Beit Furik, Burin (Yitzhar), Huwwara, Za'tara (Tapuah), Wed 25.2.09, Afternoon
Translator: Charles K.
On our way. Nadim's car passes villages along the road, and the landscape, and Racheli says that the ride is more bearable because everything's so green after the rain. Like the song says: "The despair is easier to bear."
14:50 10 cars at the Za'tara/Tapuach junction.
15:00 Burin/Yitzhar - a temporary roadblock. 6 cars parked on the side of the road.
15:10 Beit Furik:
Cars drive to and from Nablus without interference. We photographed dogs eating a donkey's carcass; not very pleasant, but natural. The pillbox, on the other hand, isn't very natural. A soldier pops us to inform us that we're not allowed to photograph in a military area. Instead of replying we started to ask him how he feels at the checkpoint. He changed his mind about photographing, but said that "he keeps what he thinks to himself." Sharon, who's a foxier checkpoint veteran than I, thinks that he hasn't any opinion, which is why he hasn't anything to say. I preferred to take him at his word.
When we arrived at Huwwara we met a Swiss volunteer who is located in Yanun. He told us that at 11:00 AM he saw policemen beating a Palestinian and making him lie on the road. He saw him lying on the road surrounded by policemen, but didn't know why.
The checkpoint was extremely crowded. It turned out that all the schoolchildren traveled to Nablus to participate in a demonstration in support of Abu Mazen, and they were now on their way back to their villages. One of the young men in charge of the children asked us to help them go through. They weren't allowed to go through the humanitarian lane. The checkpoint commander and the DCO representative wanted the ID of a parent. We called the humanitarian office, and they made a similar suggestion which, of course, was no solution. Nothing helped, and the children had to go through the regular lane, where they were identified by their birth certificates. It should be noted that the regular lane was full of people returning from work. There were about 70 children at the checkpoint. We asked that they be moved up, and go through first, or that they be allowed to go through the humanitarian lane. Everyone connected with the checkpoint responded impatiently, in particular a master sergeant who was ruder than anyone else. We stood in the lane into Nablus surrounded by children and young people who had already succeeded in going through and waited for their companions. He chased away the ones who were waiting (who were standing beyond the checkpoint and weren't bothering him or interfering with those going through). "Where are they all from, come on, get out of here, go," he yelled in broken Arabic. We told him to calm down and speak politely. His reply: "Get them out of here; I don't want to see them." There still wasn't any solution regarding the children. We convinced them to move over to the regular lane in order not to waste time. But they apparently decided to protest and kept returning to the humanitarian lane, from which they kept being turned back to Nablus. And their companions kept screaming and yelling and causing even more of an uproar. The children finally went through the regular lane, except for one who had forgotten his birth certificate at home. A thin boy of 13-14, who had to wait for his brother to ride the bus to Awarta and return on foot (an hour on the road) with his birth certificate. And that's after they've already waited more than two hours. I understood that in the Huwwara checkpoint kingdom there are no Palestinian children.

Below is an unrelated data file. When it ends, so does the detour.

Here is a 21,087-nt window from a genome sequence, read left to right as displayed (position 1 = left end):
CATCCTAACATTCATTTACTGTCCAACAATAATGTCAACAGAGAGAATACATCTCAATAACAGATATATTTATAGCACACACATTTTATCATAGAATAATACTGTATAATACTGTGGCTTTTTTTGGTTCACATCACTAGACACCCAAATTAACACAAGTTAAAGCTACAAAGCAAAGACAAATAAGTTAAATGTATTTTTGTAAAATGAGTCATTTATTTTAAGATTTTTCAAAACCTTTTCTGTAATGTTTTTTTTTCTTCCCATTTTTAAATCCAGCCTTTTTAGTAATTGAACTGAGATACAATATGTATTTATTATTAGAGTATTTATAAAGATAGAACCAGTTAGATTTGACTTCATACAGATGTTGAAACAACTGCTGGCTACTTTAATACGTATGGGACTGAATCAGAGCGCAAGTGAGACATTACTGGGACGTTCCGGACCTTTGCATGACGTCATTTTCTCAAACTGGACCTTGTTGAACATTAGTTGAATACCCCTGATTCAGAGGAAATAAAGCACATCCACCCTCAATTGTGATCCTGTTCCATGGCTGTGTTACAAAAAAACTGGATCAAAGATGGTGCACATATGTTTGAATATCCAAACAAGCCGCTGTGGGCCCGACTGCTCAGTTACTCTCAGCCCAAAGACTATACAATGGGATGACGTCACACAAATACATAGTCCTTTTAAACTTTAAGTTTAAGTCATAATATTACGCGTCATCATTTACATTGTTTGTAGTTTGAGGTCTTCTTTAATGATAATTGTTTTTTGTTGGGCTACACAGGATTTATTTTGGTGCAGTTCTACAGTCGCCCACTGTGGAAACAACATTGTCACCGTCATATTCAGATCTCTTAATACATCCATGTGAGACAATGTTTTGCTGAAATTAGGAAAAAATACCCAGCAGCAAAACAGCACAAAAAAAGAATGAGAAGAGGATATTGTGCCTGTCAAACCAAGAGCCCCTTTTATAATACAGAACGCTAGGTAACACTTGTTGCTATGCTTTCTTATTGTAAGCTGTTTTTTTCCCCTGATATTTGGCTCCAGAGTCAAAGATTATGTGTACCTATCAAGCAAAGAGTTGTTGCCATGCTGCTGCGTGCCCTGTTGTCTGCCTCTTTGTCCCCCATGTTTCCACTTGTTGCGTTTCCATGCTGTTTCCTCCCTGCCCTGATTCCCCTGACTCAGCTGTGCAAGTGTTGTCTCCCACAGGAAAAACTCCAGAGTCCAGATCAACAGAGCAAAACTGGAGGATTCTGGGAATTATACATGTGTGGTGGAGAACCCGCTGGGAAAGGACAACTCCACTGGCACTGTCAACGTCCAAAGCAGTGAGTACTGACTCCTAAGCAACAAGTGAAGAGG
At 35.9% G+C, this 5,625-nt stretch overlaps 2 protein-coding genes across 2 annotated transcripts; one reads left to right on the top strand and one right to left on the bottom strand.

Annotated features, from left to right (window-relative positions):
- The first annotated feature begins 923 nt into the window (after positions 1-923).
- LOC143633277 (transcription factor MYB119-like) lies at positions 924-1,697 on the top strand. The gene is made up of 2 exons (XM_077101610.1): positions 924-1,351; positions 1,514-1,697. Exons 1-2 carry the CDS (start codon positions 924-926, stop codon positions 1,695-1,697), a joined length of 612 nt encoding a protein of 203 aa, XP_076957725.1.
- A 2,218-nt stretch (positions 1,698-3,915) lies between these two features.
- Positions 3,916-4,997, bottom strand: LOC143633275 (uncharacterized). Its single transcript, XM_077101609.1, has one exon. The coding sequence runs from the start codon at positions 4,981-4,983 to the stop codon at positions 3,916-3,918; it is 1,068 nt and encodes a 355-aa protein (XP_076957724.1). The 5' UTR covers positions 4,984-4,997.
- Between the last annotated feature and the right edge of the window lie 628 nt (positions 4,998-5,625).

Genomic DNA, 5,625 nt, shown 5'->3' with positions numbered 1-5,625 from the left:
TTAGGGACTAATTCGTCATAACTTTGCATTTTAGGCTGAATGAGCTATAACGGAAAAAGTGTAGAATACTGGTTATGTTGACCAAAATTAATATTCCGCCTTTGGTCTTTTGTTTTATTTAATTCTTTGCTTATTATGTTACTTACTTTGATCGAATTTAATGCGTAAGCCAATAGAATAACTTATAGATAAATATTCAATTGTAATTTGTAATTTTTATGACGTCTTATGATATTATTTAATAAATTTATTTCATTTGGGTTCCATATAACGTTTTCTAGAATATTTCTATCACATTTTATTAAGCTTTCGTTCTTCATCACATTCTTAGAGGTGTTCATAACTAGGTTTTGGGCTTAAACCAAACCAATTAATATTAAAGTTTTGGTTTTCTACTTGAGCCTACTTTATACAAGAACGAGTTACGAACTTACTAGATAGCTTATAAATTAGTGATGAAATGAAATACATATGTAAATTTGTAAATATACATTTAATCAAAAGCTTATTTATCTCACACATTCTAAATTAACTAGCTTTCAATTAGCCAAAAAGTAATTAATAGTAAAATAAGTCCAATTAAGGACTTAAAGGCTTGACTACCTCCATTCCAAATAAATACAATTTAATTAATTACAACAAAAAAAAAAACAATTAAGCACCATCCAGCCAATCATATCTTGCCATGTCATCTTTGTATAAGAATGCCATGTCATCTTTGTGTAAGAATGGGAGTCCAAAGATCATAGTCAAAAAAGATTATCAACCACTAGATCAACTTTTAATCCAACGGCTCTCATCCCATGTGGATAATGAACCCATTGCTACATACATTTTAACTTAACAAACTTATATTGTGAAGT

The Huwwara checkpoint recognizes infants or children accompanied by father and mother. Children aged 12-13-14 are dangerous by definition, particularly when they don't always carry their parents' ID card. According to the laundered language familiar to all of us, it's always a "Palestinian youth," even if he's 10 years old, and even if they shoot him, and maybe especially if they shoot him, or maybe they just yell at him at the checkpoint.
Because of the uproar, the soldiers lose track of people entering Nablus, and at least twice they suddenly started chasing people who they put in the pen.
The automobile line from Nablus:
15:20 - 60 cars
16:30 - 24
16:55 - 38
Initially, the inspection was very slow, but then they speeded it up a little and things got better.
Dusk fell and the boy was still waiting for his brother and birth certificate. The Swiss volunteer also was in contact with his office, but to no avail. Before we left one of the laborers passing through the checkpoint came over to us. He arrives from Nablus at 4:00 AM; the checkpoint is supposed to open at 5:00. He and his fellows arrive early in order to go through quickly and catch their rides. He has a permit to work in Israel. The checkpoint doesn't open on time, so every morning they wait for two hours or more to get through and catch their ride. We gave him the number of the humanitarian office and told him to call whenever the checkpoint doesn't open on time.